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My frozen toes cry out for originality(16 posts)

My frozen toes cry out for originalitycory
Nov 1, 2002 9:06 AM
OK, so here's the problem: I wear size 15 (Euro 50) shoes, which is about as big as bike shoes come. Got plenty of those, no problem. But they're all conventional summer footwear, breathable, with mesh and whatnot.
I'm going to ride through the winter this year (instead of just promising to). So:
--Thick socks won't fit inside. The biggest shoes available (except for $180 Sidis; no way) will just cover my feet in thin socks.
--Nobody makes shoe covers big enough, at least that I've found, and I've tried a bunch.
--The old plastic bag trick makes my feet sweat after about five minutes. Might as well have them sticking out in the wind.
In the past, I've used platform pedals with whatever boot/sock combo the occasion requires, and I can always do that this year. But if anybody has any ideas (homemade shoe covers?), pass them along. The little piggy that had roast beef will thank you.
Sounds like $180 Sidis would go long way to avoid headaches.(nm)onespeed
Nov 1, 2002 9:13 AM
Silk sock linersDave Hickey
Nov 1, 2002 9:15 AM
They are very thin liners made from silk. You can buy them at any Ski store. They work for me
re: My frozen toes cry out for originalityMJ
Nov 1, 2002 9:29 AM
maybe this is a crazy suggestion - but why not have someone (a tailor/cobbler/seamstress - if such a thing exists where you are) make some neoprene booties - you supply the fabric - they do the stitching and put some zippers on - when you're an unusual size bespoke clothing is a necessity...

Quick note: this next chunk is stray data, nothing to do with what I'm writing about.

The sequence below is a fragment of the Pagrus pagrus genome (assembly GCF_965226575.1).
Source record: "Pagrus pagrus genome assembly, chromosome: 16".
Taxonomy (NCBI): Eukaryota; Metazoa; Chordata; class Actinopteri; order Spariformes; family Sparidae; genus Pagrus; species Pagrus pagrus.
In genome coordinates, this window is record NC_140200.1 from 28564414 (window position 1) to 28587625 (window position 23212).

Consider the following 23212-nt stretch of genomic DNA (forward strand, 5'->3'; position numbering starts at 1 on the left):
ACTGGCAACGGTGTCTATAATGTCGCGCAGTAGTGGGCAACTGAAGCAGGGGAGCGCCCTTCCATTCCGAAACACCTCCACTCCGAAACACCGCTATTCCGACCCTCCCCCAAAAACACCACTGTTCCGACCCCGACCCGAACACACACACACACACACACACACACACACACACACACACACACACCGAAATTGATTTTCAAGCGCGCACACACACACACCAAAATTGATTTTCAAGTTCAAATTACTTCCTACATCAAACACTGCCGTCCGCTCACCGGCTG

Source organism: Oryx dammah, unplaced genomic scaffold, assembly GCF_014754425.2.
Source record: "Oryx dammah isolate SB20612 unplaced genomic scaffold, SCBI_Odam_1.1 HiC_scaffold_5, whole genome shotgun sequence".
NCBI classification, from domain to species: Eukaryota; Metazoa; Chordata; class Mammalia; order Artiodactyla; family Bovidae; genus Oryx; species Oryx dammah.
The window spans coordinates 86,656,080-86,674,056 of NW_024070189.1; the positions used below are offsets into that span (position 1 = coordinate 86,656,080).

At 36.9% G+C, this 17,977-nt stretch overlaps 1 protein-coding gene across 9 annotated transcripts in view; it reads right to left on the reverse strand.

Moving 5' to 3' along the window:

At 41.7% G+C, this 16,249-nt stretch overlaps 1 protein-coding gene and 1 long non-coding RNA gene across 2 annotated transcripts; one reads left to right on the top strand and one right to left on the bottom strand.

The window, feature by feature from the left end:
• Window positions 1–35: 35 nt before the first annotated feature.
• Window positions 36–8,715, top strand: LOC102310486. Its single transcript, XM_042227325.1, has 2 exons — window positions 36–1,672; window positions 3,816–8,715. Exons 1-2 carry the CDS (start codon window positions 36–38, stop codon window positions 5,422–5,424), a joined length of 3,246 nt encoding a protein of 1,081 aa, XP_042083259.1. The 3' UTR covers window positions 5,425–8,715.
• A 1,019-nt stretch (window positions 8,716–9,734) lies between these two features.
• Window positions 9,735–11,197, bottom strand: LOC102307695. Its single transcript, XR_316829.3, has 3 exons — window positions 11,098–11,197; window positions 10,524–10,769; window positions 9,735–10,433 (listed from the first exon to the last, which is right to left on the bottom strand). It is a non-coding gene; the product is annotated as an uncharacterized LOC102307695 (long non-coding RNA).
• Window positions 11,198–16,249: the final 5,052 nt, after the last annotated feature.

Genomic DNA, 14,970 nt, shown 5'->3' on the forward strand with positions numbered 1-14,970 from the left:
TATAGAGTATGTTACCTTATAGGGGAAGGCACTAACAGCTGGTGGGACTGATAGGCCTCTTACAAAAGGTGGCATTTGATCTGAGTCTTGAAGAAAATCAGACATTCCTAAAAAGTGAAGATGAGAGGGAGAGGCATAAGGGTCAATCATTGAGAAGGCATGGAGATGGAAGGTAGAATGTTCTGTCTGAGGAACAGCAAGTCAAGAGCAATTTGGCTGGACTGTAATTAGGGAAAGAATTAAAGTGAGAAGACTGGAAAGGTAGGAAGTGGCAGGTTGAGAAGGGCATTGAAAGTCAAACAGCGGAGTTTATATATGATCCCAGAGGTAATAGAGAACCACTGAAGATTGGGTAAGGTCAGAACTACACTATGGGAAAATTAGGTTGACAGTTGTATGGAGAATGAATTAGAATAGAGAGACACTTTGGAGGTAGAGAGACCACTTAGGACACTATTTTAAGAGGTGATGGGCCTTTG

it's gotta be cheaper than $180 sidi's

if it works you can go in to business catering to the tall and large cyclist - though I'll want IP rights - and have saved this post to my hard drive should I ever have to prove it :-)
How about --Gregory Taylor
Nov 1, 2002 9:42 AM
A couple of thoughts --

- the "plastic bag" trick with a difference: wool socks. Wool continues to insulate when wet. I use relatively thin "Smartwool" socks. They rock. Wool next to skin, windlayer over it, then the shoe.

- Goretex sock: I use a set of these over my wool socks. Thinner than a big thick sock, so it might work.

- homemade shoe covers: I have a riding buddy that made up a really neat set of toe covers that could be the ticket. Using a platform pedal with toeclips/straps, he sewed up a "pocket" out of some thick nylon that slips over the front of the toe clip. The cover stays attached to the pedal (the strap runs around the "mouth" of the pocket like a draw string), and you slip your feet in and out normally. He says that it works well, and we do ride in all sorts of weather.
re: My frozen toes cry out for originalityCHRoadie
Nov 1, 2002 9:55 AM
Have you tried just toe warmers? They might stretch better, since they only have to cover half your foot.
Goretex socks?PdxMark
Nov 1, 2002 10:06 AM
I've started trying them this winter. So far so good. They are unlined, but cut the wind and water very well. I wear a smartwool sock inside them. Sizes might be limited in cycling-specific versions, but hunting or other outdoor stores might have some big enough for you. If not, maybe a small women's jacket for each foot? :)